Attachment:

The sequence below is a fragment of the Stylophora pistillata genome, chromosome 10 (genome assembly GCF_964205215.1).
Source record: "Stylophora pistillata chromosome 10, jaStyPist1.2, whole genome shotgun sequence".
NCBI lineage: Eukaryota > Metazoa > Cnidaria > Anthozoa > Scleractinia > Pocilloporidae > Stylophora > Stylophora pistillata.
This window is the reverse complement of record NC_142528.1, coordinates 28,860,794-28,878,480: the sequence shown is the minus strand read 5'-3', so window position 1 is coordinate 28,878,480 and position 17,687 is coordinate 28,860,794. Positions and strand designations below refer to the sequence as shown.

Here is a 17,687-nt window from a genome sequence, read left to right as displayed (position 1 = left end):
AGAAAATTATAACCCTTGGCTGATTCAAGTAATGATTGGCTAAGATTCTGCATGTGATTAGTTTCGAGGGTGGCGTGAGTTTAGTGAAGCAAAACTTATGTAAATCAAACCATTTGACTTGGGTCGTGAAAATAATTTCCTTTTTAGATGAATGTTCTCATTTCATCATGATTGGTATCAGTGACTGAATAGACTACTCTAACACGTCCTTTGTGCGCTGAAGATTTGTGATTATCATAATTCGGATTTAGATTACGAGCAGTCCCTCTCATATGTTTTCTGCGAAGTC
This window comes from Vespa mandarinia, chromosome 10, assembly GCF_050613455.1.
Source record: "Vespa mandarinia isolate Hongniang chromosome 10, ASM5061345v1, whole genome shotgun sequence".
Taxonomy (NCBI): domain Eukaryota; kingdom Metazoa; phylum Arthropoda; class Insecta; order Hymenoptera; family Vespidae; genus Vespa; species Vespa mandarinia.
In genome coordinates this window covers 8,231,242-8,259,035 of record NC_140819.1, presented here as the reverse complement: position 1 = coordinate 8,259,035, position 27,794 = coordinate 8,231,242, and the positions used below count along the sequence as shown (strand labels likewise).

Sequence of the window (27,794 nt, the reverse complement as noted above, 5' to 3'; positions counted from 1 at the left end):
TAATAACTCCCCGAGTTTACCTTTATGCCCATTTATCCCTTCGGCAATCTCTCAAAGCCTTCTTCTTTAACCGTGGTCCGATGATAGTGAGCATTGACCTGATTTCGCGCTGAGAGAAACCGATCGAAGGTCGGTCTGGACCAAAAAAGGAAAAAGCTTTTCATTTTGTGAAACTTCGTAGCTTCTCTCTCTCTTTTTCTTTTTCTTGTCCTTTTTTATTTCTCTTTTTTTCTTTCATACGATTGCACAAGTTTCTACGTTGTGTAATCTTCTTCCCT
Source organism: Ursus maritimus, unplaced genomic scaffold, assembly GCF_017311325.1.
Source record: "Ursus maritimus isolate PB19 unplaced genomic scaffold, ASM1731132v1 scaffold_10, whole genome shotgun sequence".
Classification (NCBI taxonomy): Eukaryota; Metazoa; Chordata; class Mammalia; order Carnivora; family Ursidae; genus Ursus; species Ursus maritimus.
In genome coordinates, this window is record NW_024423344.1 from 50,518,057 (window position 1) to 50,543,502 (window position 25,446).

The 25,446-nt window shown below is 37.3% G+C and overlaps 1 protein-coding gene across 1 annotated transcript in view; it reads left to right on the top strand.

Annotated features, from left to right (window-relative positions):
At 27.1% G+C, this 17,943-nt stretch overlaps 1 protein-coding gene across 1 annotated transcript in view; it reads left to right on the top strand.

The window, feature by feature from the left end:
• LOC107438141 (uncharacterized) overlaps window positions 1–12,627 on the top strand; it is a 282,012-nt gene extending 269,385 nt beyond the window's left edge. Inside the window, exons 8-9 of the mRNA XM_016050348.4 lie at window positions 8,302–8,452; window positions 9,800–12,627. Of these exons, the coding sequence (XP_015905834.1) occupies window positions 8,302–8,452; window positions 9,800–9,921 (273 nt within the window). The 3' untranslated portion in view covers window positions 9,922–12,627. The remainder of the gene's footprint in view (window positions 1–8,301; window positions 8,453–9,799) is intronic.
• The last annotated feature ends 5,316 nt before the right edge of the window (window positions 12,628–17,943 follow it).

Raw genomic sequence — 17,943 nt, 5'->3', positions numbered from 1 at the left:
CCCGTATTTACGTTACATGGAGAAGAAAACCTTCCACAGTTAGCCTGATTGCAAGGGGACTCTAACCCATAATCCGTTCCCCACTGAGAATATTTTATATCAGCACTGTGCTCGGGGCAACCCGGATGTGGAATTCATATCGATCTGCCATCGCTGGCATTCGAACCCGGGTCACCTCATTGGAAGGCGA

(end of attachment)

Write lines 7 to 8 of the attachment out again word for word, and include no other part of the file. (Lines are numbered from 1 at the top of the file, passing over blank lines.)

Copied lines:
This window comes from Vespa mandarinia, chromosome 10, assembly GCF_050613455.1.
Source record: "Vespa mandarinia isolate Hongniang chromosome 10, ASM5061345v1, whole genome shotgun sequence".